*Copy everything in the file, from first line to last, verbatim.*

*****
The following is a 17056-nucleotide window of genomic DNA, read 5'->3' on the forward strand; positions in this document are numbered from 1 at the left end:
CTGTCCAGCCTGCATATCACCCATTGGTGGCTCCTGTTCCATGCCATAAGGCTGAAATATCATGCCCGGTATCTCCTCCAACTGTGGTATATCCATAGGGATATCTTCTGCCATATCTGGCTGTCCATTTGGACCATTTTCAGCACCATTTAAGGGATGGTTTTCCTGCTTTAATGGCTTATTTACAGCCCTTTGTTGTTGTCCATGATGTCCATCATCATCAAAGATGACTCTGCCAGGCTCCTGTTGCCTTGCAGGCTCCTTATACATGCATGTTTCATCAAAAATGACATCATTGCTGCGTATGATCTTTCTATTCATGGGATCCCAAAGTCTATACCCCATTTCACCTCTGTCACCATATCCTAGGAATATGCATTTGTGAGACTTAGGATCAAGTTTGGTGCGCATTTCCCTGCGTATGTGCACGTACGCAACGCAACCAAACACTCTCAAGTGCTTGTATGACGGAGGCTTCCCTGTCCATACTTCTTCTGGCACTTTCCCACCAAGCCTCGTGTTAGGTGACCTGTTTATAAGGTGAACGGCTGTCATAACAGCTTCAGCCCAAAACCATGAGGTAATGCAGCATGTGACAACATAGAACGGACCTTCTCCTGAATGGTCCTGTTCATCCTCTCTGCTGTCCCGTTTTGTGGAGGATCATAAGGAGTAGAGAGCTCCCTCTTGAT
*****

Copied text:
The following is a 17056-nucleotide window of genomic DNA, read 5'->3' on the forward strand; positions in this document are numbered from 1 at the left end:
CTGTCCAGCCTGCATATCACCCATTGGTGGCTCCTGTTCCATGCCATAAGGCTGAAATATCATGCCCGGTATCTCCTCCAACTGTGGTATATCCATAGGGATATCTTCTGCCATATCTGGCTGTCCATTTGGACCATTTTCAGCACCATTTAAGGGATGGTTTTCCTGCTTTAATGGCTTATTTACAGCCCTTTGTTGTTGTCCATGATGTCCATCATCATCAAAGATGACTCTGCCAGGCTCCTGTTGCCTTGCAGGCTCCTTATACATGCATGTTTCATCAAAAATGACATCATTGCTGCGTATGATCTTTCTATTCATGGGATCCCAAAGTCTATACCCCATTTCACCTCTGTCACCATATCCTAGGAATATGCATTTGTGAGACTTAGGATCAAGTTTGGTGCGCATTTCCCTGCGTATGTGCACGTACGCAACGCAACCAAACACTCTCAAGTGCTTGTATGACGGAGGCTTCCCTGTCCATACTTCTTCTGGCACTTTCCCACCAAGCCTCGTGTTAGGTGACCTGTTTATAAGGTGAACGGCTGTCATAACAGCTTCAGCCCAAAACCATGAGGTAATGCAGCATGTGACAACATAGAACGGACCTTCTCCTGAATGGTCCTGTTCATCCTCTCTGCTGTCCCGTTTTGTGGAGGATCATAAGGAGTAGAGAGCTCCCTCTTGAT